Rulemaking in Washington takes a long time and that is one reason the Office of the National Coordinator for Health IT is relying on the private sector to partner with them to accelerate the process of implementing changes, ONC’s head said Wednesday at a policy conference in Washington.

Karen DeSalvo, M.D., said she frequently travels outside the Washington Beltway in response to an audience question about how anything can get done in the national’s capitol when there is the assumption that nothing gets done. On these listening tours, DeSalvo hears priorities, barriers and how the federal government is in the way or how it can help. Her next trip is to Oklahoma on Friday.

“I hear recurring themes quite a bit,” she said at the eHealth Initiative Annual Conference. “I’m doing my best to stay grounded.”

But she put in the caveat that the “truth is the arc of rulemaking and lawmaking is long and that is one of the reasons we are so strongly calling for the private sector to partner with us. … If we did this ourselves, it wouldn’t be as quick and nimble.”

ONC has points they would like the states to address, including harmonizing privacy, she said. Yet, there are other cases where the private sector is leading and ONC wants to see that continue. “Even if we got $92 million, that can only go so far,” she said referencing President Barack Obama’s proposed fiscal 2016 budget allocation to ONC. “We can’t do this alone. This has to outlive administrations. This is a community more broad than health IT.”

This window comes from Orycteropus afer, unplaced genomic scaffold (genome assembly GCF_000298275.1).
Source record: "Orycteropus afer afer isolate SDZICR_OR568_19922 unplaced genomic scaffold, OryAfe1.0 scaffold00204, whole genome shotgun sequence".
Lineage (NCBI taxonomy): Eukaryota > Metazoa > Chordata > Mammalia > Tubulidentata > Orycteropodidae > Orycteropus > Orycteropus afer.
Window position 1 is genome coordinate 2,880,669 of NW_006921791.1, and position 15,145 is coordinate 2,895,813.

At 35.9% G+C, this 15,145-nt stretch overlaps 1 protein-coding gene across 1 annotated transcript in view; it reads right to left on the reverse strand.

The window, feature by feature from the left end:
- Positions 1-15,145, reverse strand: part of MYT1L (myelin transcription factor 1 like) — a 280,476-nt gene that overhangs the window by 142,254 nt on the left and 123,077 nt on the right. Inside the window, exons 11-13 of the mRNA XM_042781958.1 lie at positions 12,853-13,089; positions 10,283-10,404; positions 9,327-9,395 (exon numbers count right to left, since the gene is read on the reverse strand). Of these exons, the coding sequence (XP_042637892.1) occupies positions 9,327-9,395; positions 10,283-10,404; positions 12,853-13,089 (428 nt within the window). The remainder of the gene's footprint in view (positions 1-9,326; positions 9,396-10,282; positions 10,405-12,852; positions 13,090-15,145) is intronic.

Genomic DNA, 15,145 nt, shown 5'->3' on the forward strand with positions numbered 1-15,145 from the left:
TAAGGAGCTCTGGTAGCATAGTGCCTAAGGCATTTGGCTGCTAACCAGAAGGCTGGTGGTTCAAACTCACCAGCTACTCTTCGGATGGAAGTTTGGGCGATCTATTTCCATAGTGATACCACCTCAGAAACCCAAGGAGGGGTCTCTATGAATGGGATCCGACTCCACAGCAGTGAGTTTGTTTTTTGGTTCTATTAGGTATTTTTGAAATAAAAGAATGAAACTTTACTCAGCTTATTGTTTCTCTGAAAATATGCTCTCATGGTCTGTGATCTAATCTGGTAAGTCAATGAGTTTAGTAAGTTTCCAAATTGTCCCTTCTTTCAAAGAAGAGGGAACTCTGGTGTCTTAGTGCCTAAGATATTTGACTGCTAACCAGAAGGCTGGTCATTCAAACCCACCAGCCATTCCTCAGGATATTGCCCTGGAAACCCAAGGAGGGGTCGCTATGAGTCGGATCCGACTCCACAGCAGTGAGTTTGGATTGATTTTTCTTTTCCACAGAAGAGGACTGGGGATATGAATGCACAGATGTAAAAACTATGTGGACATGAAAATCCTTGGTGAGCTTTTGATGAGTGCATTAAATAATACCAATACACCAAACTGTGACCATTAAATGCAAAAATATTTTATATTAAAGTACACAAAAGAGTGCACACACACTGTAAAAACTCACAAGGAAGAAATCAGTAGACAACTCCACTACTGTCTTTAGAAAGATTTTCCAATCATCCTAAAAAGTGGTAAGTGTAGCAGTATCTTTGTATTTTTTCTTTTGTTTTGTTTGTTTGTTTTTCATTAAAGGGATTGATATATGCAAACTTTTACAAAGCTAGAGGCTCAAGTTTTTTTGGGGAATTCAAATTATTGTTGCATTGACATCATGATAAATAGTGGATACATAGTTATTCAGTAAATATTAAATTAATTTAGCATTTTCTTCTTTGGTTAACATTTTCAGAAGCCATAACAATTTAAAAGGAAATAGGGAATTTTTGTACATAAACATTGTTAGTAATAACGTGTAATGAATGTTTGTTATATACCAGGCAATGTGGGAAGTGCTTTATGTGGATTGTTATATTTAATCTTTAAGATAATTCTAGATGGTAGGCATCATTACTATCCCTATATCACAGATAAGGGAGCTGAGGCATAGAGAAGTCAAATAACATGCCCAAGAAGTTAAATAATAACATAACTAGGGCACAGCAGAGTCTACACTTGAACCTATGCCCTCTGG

DeSalvo said people want something like an iPhone app that when you open it, it runs your store. As a doctor, she said she wants it to look how she wants it, not a vendor’s way. But to get there requires different technology than that is in use today. To do that, she said, advancement needs to work with what has taken place so far. “Everyone sees we want to move a new place, but we don’t want to throw out everything that we have,” she explained. “We need to be able to push data; we know that people want the ability to search.”


One major obstacle to implementing these reforms is cost. But DeSalvo said the business case is there that if people are spending additional dollars there has to be some interoperability. It is one thing to get the standards right, she said, another to get to the health system to use them, but a completely different question to think that data systems are not there for the health care systems to benefit people. “That’s where we want to push the envelope.”

For interoperability to be living and working system, it needs to be bidirectional, she said. That means patients can see not only what the doctor says to them but can contribute to their records in a “qualitative and quantitative way.”

By allowing consumers to be part of the conversation, it enables them to feel that health care is not a “mystery but something they have available to them,” she added. “Health information technology does not support decision or payment, it helps change care. When done right, technology makes care more accessible and convenient. That’s a place we all need to go.”

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